Donald Trump says Civil War could have been avoided

FILE - In this March 31, 2017 file photo, a portrait of former President Andrew Jackson hangs on the wall behind President Donald Trump, accompanied by Vice President Mike Pence, in the Oval Office at the White House in Washington. President Donald Trump made puzzling claims about Andrew Jackson and the Civil War in an interview, suggesting that he was uncertain about the origin of the conflict while claiming that Jackson was upset about the war that started more than a decade after his death.  (AP Photo/Andrew Harnik, File)
Caption
FILE - In this March 31, 2017 file photo, a portrait of former President Andrew Jackson hangs on the wall behind President Donald Trump, accompanied by Vice President Mike Pence, in the Oval Office at the White House in Washington. President Donald Trump made puzzling claims about Andrew Jackson and the Civil War in an interview, suggesting that he was uncertain about the origin of the conflict while claiming that Jackson was upset about the war that started more than a decade after his death. (AP Photo/Andrew Harnik, File)

Credit: Andrew Harnik

Credit: Andrew Harnik

President Donald Trump, whose public admiration of former President Andrew Jackson is well-known and evident by the portrait he keeps of the seventh president in the Oval Office, said in an interview on Monday that he believes Jackson could have prevented the Civil War.

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Trump’s analysis quickly drew criticism for its apparent historical illiteracy about Jackson’s life and tenure in the White House or the causes of the Civil War.

Here are five facts about Andrew Jackson:

1. Andrew Jackson died on June 8, 1845, at his plantation in the slave state of Tennessee.

“I mean, had Andrew Jackson been a little bit later, you wouldn’t have had the Civil War,” Trump said Monday.

Most critiques of Trump’s quote point out that Jackson couldn’t have stopped the Civil War because it started about 16 years after he died.

But let's give Trump the benefit of the doubt and assume that he meant, "Had Jackson been born later, he could have stopped the Civil War." That, however, brings us to the next point: Jackson fiercely supported a strong union and a central government to the point of preparing military action against South Carolina in 1832.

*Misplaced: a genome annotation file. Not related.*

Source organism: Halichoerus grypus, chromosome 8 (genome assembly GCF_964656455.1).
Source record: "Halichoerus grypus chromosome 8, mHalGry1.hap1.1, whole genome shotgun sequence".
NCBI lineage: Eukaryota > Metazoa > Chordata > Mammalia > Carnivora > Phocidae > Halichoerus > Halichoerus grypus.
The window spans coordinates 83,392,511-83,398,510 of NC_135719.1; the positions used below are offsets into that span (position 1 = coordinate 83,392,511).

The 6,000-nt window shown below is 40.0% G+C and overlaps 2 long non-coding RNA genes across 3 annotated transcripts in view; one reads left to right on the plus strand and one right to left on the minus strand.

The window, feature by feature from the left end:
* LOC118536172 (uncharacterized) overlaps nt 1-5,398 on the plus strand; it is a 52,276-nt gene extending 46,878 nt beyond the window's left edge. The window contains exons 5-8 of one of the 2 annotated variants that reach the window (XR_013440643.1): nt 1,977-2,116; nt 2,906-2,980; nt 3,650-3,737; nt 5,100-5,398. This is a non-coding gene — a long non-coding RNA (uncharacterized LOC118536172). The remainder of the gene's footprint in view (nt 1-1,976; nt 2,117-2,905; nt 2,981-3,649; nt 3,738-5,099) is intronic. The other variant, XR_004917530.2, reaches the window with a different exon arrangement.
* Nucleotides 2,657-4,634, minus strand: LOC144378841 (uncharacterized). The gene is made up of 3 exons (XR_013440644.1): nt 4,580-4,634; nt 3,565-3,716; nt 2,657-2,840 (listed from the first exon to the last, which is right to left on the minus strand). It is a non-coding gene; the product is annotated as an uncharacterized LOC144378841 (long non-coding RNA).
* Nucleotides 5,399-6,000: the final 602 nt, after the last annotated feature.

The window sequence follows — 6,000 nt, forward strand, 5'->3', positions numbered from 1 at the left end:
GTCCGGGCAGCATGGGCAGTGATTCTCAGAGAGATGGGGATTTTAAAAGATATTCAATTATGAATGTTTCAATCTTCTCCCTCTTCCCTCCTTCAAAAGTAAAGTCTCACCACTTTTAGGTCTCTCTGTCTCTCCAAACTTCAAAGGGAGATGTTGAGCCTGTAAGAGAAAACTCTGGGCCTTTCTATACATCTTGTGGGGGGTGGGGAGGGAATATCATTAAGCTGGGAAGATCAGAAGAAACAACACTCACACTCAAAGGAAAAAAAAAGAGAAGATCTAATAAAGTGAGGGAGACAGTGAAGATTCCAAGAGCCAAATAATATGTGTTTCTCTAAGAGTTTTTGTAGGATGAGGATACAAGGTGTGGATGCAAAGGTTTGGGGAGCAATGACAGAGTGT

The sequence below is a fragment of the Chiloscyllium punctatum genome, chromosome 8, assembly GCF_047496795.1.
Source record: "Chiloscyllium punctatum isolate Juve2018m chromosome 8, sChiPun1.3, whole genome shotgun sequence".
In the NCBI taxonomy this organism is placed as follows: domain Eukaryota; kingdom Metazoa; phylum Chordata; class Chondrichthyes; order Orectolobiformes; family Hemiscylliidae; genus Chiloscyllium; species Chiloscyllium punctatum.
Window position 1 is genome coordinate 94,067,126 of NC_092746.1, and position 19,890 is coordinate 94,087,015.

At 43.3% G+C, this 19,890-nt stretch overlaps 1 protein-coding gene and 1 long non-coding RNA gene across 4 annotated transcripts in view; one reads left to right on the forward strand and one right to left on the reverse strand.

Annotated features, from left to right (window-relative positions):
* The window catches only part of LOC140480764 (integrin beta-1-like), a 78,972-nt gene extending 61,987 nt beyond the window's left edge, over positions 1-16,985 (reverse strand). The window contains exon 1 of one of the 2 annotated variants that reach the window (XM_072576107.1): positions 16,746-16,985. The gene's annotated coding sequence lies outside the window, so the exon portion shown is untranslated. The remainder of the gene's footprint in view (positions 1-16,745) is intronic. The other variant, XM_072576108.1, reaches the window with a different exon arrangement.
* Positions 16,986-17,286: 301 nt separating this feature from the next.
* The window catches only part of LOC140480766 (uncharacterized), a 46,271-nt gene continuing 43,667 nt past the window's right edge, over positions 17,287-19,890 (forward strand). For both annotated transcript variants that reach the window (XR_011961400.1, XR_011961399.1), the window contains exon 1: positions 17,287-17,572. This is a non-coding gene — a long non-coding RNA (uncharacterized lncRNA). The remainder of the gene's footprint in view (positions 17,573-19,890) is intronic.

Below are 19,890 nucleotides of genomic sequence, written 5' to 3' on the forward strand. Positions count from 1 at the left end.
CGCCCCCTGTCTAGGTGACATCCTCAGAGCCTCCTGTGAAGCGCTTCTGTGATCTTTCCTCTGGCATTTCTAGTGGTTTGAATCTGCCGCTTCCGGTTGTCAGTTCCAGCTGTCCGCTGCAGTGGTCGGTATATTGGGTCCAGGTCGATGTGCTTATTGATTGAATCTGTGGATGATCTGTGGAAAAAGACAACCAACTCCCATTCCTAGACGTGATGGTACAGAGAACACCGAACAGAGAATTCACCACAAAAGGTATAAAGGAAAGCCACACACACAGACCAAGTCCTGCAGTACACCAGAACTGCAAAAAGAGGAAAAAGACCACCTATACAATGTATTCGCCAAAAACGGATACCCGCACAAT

2. Jackson once dispatched Navy warships into Charleston Harbor to put a stop to talk of secession.

The Nullification Crisis of 1828 arose when Congress passed high tariffs designed to protect northern industry, but southern planters believed that the taxes ultimately hurt their cotton trade. When the South Carolina Legislature voted to nullify the federal tax as well as a subsequent lowering of the tariffs in 1832, Jackson sent Navy ships into Charleston and threatened to hang anyone who worked to support nullification or secession. His vice president, John C. Calhoun of South Carolina, soon resigned to become his state's U.S. senator.

Based on Jackson’s history in office, and the additional crises that erupted between North and South over the next 30 years, it’s unlikely that Jackson would have been able or would have even wanted to stop the Civil War.

3. Jackson was nicknamed “Old Hickory” because he was as tough as the wood that was used to beat people.

Trump said of Jackson: “He was a very tough person, but he had a big heart.”

The Native Americans whom Jackson evicted from their tribal homelands in Florida and Georgia would tell a different story. After Jackson signed the Indian Removal Act of 1830 into law, more than 45,000 Native Americans were relocated to the West during his administration.

4. Jackson hated the Electoral College.

Although Trump continues to trumpet his own electoral college win, Jackson repeatedly lobbied Congress to abolish the Electoral College, likely because of the "corrupt bargain" struck during the election of 1824 that denied him the presidency in his first run for the White House.

Jackson won the popular vote, but he didn’t have a majority in electoral votes in his race with John Quincy Adams. The election was thrown to the U.S. House, led by Speaker Henry Clay.

Jackson lost the vote, and President-elect Adams made Clay his secretary of state. Jackson was elected president outright in 1828 with 56 percent of the popular vote.

5. In one of his last acts as president, Jackson formally recognized the Republic of Texas.

But Jackson held off on recognizing the Republic of Texas, which had legalized slavery, until after the election of 1836 to increase the chances that his vice president, Martin Van Buren, would win. Jackson wanted to avoid making slavery a bigger issue in the 1836 campaign, so Jackson didn't recognize Texas until the last full day of his presidency, March 3, 1837.

Before Trump’s interview with the Washington Examiner’s Salena Zito aired on SiriusXM satellite radio, a partial transcript highlighting the Jackson quote appeared on Twitter, courtesy of Politico correspondent Edward-Isaac Dovere.